Author Topic: NHS Pension - does it stop you contributing to private pensions  (Read 507 times)

NHS Pension - does it stop you contributing to private pensions
« on: 28 February, 2024, 04:09:37 pm »
I am contributing to a private pension plan, and intend to do so for a few years.
I read that once you access pension funds you cannot continue to get tax relief on contributions.

I have a tiny amount in the NHS pension scheme, and have been invited to start drawing it at age 60.
Will this trigger the non-availability of the tax relief? I suspect it will do so.

Regulator

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Re: NHS Pension - does it stop you contributing to private pensions
« Reply #1 on: 28 February, 2024, 04:19:21 pm »
You need to get professional advice I'm afraid.  The rules around NHS pensions and their interactions with tax allowances, other pensions etc. changed last year (due to loss of consultants).  It's now very messy and complicated.
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I completely agree with Reg.

Green Party Councillor

Re: NHS Pension - does it stop you contributing to private pensions
« Reply #2 on: 28 February, 2024, 04:46:28 pm »
Thanks Regulator. That makes sense. I am starting an engagement with a (paid for) advisor.

Adam

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Re: NHS Pension - does it stop you contributing to private pensions
« Reply #3 on: 01 March, 2024, 08:11:13 pm »
I am contributing to a private pension plan, and intend to do so for a few years.
I read that once you access pension funds you cannot continue to get tax relief on contributions.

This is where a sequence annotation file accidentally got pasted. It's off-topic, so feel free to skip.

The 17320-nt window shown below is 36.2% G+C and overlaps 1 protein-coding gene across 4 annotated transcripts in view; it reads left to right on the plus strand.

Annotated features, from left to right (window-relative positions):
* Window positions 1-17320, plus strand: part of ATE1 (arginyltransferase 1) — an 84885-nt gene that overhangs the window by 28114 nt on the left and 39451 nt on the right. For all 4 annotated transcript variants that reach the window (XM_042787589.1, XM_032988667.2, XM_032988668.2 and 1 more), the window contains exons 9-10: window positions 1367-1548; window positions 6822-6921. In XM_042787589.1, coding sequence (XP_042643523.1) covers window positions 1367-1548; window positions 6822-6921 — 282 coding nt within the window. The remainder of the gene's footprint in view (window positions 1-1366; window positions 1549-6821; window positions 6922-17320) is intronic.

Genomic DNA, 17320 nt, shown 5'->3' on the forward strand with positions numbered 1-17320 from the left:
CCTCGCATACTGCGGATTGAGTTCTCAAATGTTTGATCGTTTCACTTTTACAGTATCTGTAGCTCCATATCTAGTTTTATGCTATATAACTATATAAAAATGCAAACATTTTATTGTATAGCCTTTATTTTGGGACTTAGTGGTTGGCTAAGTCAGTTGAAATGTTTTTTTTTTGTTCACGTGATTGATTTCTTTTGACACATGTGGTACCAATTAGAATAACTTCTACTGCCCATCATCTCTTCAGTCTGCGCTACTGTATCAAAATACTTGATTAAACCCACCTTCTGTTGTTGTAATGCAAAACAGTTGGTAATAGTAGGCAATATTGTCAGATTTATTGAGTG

I have a tiny amount in the NHS pension scheme, and have been invited to start drawing it at age 60.
Will this trigger the non-availability of the tax relief? I suspect it will do so.

Not true.

It's only if you've taken flexible access from a money purchase scheme that you're then restricted in how much you can still pay into a personal pension, as your maximum annual allowance then is capped at £10,000.  Flexible access means you've taken out more than the 25% of the fund as a tax free cash sum.

If you access a defined benefit (final salary) scheme such as the NHS scheme, then the above is irrelevant as you can still pay in an amount equal to your income up to a maximum of the £60,000 annual allowance to your personal pension and still get full tax relief.

Be aware though there are restrictions on recycling any tax free cash taken from a final salary scheme back into a personal pension.  In simple terms, if you get some tax free cash from the NHS scheme, you can't increase your personal contributions by more than 30%, and you can't put more than 30% of the tax free cash back into a pension (if you hadn't already been paying into a pension).  Not applicable though if the NHS tax free cash is less than £7,500.

https://www.gov.uk/hmrc-internal-manuals/pensions-tax-manual/ptm133800
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